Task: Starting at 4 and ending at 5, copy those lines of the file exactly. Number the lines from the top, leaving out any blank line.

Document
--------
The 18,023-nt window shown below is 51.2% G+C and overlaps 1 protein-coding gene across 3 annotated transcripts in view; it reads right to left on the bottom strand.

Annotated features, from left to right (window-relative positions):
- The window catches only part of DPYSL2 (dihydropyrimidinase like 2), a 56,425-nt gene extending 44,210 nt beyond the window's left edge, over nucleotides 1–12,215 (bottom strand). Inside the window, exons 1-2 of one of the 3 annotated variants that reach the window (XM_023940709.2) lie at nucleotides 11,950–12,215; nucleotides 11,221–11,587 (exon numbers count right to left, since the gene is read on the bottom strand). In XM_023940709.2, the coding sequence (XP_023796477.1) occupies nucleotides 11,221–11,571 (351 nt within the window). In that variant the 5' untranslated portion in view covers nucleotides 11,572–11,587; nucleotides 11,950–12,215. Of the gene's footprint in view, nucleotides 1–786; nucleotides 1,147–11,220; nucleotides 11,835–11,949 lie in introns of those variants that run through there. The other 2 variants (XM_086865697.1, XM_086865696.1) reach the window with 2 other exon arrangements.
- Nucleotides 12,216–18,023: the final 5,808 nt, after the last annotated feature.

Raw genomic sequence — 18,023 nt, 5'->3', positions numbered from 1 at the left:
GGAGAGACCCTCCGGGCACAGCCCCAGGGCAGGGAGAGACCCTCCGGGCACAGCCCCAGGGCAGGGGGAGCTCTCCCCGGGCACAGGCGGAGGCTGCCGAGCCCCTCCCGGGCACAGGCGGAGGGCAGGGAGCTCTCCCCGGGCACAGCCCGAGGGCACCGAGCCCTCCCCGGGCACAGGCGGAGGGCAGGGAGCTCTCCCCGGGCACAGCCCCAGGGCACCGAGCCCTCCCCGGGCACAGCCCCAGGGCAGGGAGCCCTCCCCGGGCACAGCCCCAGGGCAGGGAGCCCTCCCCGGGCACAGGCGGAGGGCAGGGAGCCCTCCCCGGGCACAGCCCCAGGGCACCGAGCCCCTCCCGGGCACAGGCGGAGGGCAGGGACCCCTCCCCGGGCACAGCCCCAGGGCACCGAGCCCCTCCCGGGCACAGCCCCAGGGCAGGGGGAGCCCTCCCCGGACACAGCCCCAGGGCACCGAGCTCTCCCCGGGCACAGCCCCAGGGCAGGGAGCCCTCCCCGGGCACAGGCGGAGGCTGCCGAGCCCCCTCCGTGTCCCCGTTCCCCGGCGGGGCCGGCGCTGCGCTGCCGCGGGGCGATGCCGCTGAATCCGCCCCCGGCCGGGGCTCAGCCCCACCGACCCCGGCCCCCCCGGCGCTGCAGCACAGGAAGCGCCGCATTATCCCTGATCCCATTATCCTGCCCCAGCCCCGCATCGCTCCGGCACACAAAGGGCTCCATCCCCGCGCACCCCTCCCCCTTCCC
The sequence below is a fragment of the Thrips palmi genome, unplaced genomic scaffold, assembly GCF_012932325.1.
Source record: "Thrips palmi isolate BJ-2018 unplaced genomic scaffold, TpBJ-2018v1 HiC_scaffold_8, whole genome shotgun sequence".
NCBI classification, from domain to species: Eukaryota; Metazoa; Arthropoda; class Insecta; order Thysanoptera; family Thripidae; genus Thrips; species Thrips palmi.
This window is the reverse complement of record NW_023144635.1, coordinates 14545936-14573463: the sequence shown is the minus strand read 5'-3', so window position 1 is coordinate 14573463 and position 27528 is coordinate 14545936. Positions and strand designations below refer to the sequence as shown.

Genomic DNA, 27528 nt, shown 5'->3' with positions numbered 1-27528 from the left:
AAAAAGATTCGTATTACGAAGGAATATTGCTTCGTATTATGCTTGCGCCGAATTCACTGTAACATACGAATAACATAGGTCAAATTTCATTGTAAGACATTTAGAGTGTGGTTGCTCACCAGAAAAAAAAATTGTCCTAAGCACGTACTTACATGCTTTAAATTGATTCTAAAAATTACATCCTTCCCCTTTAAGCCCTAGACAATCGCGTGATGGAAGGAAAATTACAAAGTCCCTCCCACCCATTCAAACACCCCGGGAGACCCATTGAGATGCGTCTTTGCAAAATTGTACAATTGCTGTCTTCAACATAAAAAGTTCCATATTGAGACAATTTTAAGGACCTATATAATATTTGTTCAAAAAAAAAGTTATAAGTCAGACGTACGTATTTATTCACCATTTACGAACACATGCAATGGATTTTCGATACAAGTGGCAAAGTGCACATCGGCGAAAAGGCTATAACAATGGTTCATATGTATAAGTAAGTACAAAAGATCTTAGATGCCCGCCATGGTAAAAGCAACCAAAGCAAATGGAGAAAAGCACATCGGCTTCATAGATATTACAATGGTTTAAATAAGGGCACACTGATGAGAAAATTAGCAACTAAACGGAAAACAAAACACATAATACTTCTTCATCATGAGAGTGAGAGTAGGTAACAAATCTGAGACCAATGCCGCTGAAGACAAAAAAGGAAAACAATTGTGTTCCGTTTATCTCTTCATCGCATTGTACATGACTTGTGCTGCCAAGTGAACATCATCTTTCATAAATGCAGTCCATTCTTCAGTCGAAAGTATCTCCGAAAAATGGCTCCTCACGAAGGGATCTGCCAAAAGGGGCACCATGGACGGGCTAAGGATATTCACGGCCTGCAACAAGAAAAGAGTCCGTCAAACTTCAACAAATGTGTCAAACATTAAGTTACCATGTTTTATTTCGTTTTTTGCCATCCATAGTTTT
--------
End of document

- Nucleotides 12,216–18,023: the final 5,808 nt, after the last annotated feature.

Raw genomic sequence — 18,023 nt, 5'->3', positions numbered from 1 at the left: